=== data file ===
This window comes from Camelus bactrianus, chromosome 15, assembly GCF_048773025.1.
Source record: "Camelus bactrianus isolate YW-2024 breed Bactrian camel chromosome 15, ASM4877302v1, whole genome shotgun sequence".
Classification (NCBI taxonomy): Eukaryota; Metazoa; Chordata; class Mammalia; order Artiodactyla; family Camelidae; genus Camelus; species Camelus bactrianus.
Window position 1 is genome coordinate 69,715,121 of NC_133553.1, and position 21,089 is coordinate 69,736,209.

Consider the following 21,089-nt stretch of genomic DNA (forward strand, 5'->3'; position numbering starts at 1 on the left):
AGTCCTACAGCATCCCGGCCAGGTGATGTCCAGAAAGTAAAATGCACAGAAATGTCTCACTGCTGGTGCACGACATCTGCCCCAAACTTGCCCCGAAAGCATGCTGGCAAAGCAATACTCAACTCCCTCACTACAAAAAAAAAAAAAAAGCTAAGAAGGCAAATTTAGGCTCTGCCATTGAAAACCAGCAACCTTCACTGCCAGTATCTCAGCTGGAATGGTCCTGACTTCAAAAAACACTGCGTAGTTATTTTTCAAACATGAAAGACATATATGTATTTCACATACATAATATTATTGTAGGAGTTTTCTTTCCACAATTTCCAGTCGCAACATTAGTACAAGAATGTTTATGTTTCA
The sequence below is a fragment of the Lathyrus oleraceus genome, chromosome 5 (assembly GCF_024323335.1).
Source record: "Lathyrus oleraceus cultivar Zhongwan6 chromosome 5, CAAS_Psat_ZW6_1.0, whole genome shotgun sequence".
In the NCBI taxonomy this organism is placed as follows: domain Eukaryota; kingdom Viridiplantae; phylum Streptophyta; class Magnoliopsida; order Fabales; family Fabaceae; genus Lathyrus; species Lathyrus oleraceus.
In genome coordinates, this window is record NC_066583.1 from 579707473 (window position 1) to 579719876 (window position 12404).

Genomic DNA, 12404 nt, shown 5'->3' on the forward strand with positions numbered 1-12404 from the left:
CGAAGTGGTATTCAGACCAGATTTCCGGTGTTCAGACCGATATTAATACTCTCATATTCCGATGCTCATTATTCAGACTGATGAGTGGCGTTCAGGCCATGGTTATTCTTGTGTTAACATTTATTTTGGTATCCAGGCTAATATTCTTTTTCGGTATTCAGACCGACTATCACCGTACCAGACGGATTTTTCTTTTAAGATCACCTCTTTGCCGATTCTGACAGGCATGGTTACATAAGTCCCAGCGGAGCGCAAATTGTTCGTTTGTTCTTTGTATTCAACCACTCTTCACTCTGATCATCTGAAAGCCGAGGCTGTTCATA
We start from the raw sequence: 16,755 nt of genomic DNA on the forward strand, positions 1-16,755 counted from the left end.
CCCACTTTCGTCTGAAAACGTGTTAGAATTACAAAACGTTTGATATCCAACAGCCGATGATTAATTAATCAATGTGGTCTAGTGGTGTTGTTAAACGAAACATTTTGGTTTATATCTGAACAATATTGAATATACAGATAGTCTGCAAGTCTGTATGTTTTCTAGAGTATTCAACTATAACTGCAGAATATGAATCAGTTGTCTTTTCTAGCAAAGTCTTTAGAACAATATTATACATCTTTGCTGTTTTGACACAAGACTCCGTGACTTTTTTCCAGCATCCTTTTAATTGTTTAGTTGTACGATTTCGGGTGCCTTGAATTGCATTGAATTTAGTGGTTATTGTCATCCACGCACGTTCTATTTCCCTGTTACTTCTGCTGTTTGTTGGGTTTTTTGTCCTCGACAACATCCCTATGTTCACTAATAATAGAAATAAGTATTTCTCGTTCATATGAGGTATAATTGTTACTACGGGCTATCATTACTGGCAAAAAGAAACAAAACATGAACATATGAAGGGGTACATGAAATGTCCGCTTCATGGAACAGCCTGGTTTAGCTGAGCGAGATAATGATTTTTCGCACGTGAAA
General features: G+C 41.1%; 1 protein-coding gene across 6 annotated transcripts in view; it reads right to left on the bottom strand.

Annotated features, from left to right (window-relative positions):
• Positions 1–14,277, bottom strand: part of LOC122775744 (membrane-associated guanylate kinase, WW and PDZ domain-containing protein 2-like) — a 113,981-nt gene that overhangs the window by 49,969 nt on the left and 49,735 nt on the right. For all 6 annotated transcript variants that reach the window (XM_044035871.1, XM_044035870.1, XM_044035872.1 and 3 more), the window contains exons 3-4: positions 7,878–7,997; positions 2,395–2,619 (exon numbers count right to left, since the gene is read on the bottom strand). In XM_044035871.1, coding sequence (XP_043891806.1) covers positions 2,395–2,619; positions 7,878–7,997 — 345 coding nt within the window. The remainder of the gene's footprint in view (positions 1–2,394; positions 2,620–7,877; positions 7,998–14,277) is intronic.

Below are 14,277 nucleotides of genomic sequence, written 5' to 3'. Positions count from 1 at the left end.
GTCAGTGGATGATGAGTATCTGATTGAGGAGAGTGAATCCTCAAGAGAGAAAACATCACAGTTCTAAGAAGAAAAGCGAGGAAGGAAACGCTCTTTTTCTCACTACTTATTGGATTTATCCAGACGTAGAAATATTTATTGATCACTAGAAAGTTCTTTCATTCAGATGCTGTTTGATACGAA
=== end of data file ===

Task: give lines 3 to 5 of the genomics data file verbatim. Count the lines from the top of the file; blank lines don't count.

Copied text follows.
Classification (NCBI taxonomy): Eukaryota; Metazoa; Chordata; class Mammalia; order Artiodactyla; family Camelidae; genus Camelus; species Camelus bactrianus.
Window position 1 is genome coordinate 69,715,121 of NC_133553.1, and position 21,089 is coordinate 69,736,209.

Consider the following 21,089-nt stretch of genomic DNA (forward strand, 5'->3'; position numbering starts at 1 on the left):